Saturday, May 31, 2014

Life events

I haven't worn a suit in ages, but I've suited up twice in May. Both times we attended weddings.

This afternoon was a beautiful event at a place near Lake Logan Martin about three hours south of where we live.
It was an RSVP affair with a sit-down dinner for about a 100 people. A gourmet chef did the event and the food was remarkable.

Jilda went to grammar school with the bride's mother. They'd lost touch but Karen found Jilda and Facebook and they reconnected.

We rode down with our friends Jamie and Kaye and the table assigned to us had four other people we'd never met, but became instant friends.

It was a long drive home in the rain, but we're both glad we could share this life event with dear friends.

Friday, May 30, 2014

Fun with chicks

Our great-nephew Jordan was supposed to go with his granny today, but he was less than excited. She couldn't figure out what was going on.
She called Jilda to talk for a while early this morning and she told his granny that we had new baby chicks. Jilda told her that he could stay with us until this afternoon.
Nanna covered the phone and called to him asking if he wanted to stay with us. He did. I had a feeling he'd want to.
He spent much of the day peeking over the edge of the brooder watching the feathery little critters.
I asked if he wanted to hold one. He did and I snapped this picture.
I'm sure it will grow old because Sunday we'll have 12 more if they all hatch. Soon when they get bigger we'll slowly introduce them into the main chicken pen.
We should have eggs o-plenty by summer's end.
Happy weekend.

Thursday, May 29, 2014


I borrowed an incubator from Jilda's sister in early May. It's an old one and the heat control is a little iffy.
I thought I had it regulated and I put a dozen of our eggs in. I bought a digital thermometer to make sure the readings were close.
Ideally the temp should remain between 99.5 and 100.5 for 21 days. After a few days when I checked the digital thermometer, the incubator was too hot. When I read about the process, some of the books said if it gets too hot, the eggs won't hatch. So after two days I replaced ten of the eggs and left two.
We kept our great nephew Jordan today and we heard something scratching in the incubator. When I peeped through the looking glass on top, a tiny chick not much bigger than a moth was stumbling around in the darkness. It was one from the first batch (The other one hatched out later in the evening.)
When I pulled the tiny chick out to put it in the makeshift brooder, Jordan was beside himself. I put a 100 watt mechanics light inside the box to keep the little one warm while we wait for the others to hatch. Jordan spent much of the afternoon looking through a tiny gap in the top of the box watching.
I had work to do, but every few minutes he'd run to me to give an update. I'm really glad the little chick chose today to make her debut for Jordan.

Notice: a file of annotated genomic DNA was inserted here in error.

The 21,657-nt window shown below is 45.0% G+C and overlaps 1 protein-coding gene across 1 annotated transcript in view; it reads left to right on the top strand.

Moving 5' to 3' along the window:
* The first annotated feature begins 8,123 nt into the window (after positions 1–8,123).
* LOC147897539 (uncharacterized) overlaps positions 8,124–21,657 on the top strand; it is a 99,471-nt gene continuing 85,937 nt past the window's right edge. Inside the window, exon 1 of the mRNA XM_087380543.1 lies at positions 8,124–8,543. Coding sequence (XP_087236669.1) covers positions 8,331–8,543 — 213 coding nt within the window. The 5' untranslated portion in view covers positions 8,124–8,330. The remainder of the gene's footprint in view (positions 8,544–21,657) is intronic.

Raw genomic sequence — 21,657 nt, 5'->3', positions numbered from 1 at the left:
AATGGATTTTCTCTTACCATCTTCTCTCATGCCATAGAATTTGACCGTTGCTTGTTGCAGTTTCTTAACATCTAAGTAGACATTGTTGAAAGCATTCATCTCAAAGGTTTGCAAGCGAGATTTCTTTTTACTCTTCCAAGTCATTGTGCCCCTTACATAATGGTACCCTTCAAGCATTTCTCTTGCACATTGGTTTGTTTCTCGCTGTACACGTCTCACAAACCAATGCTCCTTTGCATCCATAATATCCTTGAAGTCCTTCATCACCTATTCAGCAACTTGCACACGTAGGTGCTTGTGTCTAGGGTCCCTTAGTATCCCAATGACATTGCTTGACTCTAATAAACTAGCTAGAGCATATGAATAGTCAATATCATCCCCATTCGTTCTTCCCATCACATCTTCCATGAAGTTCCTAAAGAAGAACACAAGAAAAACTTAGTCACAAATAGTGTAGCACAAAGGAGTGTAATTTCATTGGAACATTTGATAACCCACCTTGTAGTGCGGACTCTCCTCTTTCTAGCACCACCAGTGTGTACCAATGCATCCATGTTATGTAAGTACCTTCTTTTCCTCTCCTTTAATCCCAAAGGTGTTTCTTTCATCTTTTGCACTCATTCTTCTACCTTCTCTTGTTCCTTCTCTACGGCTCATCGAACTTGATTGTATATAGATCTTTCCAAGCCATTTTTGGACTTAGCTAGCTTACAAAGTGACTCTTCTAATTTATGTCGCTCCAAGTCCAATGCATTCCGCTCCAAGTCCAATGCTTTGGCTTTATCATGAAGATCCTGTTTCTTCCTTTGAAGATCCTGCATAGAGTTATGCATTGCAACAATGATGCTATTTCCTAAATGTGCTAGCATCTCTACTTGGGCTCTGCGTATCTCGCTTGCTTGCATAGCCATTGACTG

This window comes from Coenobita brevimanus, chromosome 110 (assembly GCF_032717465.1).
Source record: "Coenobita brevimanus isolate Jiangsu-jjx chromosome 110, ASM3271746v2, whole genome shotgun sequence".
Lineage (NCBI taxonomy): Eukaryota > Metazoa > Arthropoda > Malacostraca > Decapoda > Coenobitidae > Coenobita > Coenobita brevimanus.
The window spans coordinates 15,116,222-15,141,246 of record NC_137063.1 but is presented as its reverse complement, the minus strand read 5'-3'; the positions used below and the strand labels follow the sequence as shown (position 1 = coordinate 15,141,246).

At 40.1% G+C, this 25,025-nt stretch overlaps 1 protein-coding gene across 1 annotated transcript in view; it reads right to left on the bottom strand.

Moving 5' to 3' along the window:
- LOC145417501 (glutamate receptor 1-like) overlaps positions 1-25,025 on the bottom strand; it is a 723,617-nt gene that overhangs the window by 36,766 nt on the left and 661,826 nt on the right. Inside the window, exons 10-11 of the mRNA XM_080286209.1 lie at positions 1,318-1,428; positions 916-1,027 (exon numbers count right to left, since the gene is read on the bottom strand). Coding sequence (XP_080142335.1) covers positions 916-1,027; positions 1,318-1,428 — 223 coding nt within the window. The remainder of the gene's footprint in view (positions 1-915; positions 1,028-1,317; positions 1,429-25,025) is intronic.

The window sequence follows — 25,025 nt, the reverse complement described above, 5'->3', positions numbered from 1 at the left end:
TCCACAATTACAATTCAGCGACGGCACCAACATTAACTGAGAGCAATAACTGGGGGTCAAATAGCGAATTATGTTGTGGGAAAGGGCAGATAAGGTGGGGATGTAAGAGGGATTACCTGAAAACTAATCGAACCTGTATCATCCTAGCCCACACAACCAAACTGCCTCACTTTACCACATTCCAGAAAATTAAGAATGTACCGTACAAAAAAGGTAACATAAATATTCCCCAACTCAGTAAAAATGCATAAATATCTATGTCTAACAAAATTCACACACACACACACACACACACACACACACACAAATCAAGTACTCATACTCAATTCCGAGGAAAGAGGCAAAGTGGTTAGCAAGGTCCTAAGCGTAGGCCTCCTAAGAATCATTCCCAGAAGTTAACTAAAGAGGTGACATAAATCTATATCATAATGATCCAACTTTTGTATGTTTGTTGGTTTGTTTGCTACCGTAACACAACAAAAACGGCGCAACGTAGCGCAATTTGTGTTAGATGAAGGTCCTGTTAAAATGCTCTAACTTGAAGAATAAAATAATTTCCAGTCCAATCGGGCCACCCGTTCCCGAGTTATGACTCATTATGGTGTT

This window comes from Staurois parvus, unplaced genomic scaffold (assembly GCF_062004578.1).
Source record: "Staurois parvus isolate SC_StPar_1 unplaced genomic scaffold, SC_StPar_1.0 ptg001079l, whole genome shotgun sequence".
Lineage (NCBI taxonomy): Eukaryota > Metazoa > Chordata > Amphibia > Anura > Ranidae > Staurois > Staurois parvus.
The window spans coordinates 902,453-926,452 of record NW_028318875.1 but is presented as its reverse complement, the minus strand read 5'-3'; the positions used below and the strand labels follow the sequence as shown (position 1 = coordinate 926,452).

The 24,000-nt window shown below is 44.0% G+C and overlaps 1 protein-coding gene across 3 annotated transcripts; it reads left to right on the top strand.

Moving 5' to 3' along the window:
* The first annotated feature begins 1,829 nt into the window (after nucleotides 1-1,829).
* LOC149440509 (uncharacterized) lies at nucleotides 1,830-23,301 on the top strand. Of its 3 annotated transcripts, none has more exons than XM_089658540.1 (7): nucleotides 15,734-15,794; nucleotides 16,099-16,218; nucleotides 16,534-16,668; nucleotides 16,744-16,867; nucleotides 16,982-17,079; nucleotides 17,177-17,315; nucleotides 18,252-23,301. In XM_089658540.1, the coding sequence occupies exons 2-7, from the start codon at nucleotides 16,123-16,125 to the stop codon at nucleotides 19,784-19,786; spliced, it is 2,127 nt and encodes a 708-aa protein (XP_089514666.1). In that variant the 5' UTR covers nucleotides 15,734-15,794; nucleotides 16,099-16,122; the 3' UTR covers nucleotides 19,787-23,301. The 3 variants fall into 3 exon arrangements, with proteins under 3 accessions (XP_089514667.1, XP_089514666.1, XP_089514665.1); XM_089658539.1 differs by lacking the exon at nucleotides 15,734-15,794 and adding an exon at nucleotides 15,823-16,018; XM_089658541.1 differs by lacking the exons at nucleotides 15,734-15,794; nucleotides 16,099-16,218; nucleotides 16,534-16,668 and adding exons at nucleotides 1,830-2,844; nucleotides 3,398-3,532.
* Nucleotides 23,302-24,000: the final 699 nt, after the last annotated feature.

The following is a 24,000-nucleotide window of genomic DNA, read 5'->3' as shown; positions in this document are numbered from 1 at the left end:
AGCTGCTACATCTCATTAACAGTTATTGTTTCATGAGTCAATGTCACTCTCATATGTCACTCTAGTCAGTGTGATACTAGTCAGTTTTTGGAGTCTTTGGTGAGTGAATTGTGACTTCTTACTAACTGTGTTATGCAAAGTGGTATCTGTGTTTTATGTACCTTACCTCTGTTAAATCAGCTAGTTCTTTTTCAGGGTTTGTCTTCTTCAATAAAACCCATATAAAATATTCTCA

Our garlic also burst out today so it's been a day of discovery for Jordan.

Wednesday, May 28, 2014


The earth is an ever-changing five-D canvas. Just when you think there's nothing new,
You'll see a new shade of red in the setting sun that you've never noticed,
Smell a scent on the evening breeze, thats foreign, yet familiar,
Taste a flavor that's made with a combination of ingredients you've never imagined,
Hear music so powerful it makes you weep for reasons you can't explain, or
Feel an emotion that has no name.
To me, these experiences are the marrow of life. Don't close your eyes....or your mind.

Tuesday, May 27, 2014

Planting flowers

Last year the flowers in our garden were stunning. They were perennials that had been coming back for years, but this past winter was brutal so this spring the flowers did not return.
Thankfully I got a lot of pictures to remember them by.
A few weeks ago I tilled up the plot and we planted a new crop. Late last week we saw them beginning to peek out. Maybe by mid June we'll have a stunning stand of daisies, old maids, and other assorted butterfly magnets.
I'll shoot some new pictures when they arrive, but I'll post a photo I shot last year to show you what we hope to get.

Monday, May 26, 2014

Happy Memorial Day

I took a book from my shelf today and a picture fell to the floor from between the pages. I
thought at first it was some kind of receipt until I picked it up and flipped it over.
On the right margin written in blue ink was June 71, but I knew the instant I picked it up when and where it was taken.

Uncle Sam drafted me in April of that year. One moment I was studying psychology, history, sociology, and badminton at Jefferson State Community College, and it seems like the next moment, I was standing in a warehouse full of guys my age getting our heads shaved.

One of the draftees in our group looked like Fabian with hair as black as anthracite. He asked the barber with pleading eyes if he could leave some length to his hair. The GI barber listened intently and shaking his head understandingly. The trainee breathed a sigh of relief until the barber proceeded to buzz the shaver right down the middle of the guys scalp. You could almost hear him whimper as the barber finished up and said, “Welcome to the Army.”